David Bourget (Western Ontario)
David Chalmers (ANU, NYU)
Rafael De Clercq
Ezio Di Nucci
Jonathan Jenkins Ichikawa
Jack Alan Reynolds
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Philosophical Explorations 7 (3):281 – 297 (2004)
The cognitive revolution in psychology was a significant advance in our thinking about the mind. Philosophers and social scientists have looked to the cognitive sciences with the hope that the social world will yield to similar explanatory strategies. Dan Sperber has argued for a programme that would conceptualize the entire domain of anthropological theory in cognitive terms. Sperber's 'epidemiology' specifically excludes interpretive, structuralist and functionalist theories. This essay evaluates Sperber's epidemiological approach to anthropological theory. It argues that as a programme for anthropological theorizing, Sperber's epidemiology could not be empirically grounded. Cognitive explanations depend on prior interpretations. While interpretation is a kind of theorizing, it cannot be assimilated to cognitive explanation. The essay concludes by sketching an explanatory coherence framework in which ethnographic interpretation and cognitive explanation are seen as parts of a unified body of anthropological theorizing.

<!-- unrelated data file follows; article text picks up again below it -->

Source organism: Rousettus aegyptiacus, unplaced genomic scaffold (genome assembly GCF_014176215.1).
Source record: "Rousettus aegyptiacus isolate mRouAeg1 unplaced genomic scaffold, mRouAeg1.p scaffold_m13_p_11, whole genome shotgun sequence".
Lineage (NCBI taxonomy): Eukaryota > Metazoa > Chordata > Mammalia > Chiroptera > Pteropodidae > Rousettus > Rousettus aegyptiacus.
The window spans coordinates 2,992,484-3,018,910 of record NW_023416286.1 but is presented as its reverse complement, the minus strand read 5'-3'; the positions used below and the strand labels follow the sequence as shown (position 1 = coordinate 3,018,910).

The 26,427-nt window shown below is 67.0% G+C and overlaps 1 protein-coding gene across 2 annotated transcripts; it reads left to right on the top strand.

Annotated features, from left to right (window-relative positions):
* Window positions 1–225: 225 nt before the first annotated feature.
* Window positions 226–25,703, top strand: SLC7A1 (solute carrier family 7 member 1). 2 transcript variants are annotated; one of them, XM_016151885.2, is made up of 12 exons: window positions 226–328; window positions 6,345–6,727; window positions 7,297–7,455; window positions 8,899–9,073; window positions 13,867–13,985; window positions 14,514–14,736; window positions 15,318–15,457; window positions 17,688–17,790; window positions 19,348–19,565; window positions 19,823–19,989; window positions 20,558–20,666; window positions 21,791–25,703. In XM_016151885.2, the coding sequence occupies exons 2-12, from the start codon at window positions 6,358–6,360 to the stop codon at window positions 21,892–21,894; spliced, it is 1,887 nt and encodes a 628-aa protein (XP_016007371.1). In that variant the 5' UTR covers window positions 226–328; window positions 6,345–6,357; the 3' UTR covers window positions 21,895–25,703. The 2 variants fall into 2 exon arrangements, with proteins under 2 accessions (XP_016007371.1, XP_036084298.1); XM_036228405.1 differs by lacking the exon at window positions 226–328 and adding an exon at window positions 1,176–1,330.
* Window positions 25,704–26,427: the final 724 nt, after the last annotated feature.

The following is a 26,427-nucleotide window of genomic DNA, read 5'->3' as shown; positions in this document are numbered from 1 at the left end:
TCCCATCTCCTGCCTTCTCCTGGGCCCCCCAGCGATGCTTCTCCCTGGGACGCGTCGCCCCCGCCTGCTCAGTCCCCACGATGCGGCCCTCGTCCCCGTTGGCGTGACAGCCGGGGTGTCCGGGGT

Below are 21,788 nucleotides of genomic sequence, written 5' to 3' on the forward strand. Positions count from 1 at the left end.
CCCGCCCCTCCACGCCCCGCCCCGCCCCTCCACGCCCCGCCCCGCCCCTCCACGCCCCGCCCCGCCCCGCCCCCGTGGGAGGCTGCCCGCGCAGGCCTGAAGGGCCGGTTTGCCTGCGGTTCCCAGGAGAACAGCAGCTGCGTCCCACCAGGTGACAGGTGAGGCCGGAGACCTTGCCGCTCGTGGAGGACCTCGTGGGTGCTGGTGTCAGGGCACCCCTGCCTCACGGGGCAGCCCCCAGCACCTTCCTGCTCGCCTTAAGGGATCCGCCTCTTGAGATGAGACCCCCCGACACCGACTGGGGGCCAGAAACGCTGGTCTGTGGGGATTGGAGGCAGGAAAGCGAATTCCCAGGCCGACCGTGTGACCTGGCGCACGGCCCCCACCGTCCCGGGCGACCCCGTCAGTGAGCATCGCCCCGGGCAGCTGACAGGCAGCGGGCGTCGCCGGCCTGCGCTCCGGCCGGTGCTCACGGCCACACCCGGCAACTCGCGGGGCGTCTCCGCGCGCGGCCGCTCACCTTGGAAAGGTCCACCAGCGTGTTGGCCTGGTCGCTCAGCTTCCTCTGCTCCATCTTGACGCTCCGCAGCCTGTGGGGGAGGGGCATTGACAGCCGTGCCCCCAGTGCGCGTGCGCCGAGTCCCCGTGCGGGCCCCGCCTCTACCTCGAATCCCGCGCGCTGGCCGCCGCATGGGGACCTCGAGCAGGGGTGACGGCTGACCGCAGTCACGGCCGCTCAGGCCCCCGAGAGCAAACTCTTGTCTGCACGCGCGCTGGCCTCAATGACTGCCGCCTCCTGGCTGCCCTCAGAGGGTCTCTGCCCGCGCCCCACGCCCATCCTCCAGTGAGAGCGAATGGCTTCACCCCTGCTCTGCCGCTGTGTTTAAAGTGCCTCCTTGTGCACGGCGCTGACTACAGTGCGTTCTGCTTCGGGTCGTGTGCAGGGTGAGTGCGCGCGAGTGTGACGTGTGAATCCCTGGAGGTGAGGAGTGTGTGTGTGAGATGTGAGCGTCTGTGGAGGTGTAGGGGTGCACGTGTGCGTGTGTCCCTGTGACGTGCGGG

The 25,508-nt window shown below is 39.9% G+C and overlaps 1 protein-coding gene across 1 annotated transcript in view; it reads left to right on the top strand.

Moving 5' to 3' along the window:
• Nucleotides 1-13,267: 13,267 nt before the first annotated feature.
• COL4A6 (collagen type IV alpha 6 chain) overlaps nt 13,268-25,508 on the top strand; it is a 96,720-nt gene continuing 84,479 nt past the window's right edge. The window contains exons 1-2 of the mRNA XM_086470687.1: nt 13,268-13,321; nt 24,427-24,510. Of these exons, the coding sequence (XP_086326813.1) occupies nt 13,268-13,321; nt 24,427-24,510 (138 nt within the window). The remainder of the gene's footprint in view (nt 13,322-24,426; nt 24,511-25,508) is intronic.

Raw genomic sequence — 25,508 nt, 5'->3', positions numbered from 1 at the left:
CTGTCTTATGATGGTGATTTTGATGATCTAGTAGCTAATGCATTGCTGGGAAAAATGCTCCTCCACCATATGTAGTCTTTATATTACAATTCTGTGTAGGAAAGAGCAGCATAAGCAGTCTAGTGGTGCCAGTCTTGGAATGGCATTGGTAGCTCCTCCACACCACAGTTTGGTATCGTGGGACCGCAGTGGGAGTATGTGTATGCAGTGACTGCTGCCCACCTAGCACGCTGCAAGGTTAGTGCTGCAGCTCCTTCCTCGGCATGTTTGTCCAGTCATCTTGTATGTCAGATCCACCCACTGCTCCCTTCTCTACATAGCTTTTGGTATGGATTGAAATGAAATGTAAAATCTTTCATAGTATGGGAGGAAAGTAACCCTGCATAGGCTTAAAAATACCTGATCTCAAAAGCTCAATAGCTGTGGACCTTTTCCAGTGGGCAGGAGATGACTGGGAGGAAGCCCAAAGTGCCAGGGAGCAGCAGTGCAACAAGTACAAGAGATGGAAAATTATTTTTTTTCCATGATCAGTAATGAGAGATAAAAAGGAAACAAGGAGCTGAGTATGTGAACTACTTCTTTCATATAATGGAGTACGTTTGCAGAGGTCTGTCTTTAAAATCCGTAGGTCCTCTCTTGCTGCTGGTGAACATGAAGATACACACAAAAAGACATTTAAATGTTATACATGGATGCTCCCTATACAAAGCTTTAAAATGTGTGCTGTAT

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References found in this work BETA
Willard Van Orman Quine, Patricia Smith Churchland & Dagfinn Føllesdal (2013). Word and Object. The MIT Press.
Peter Lipton (2004). Inference to the Best Explanation. Routledge/Taylor and Francis Group.
D. Sperber & D. Wilson (1995). Relevance. Blackwell.
Gilbert Harman (1986). Change in View. MIT Press.
William G. Lycan (1988). Judgement and Justification. Cambridge University Press.
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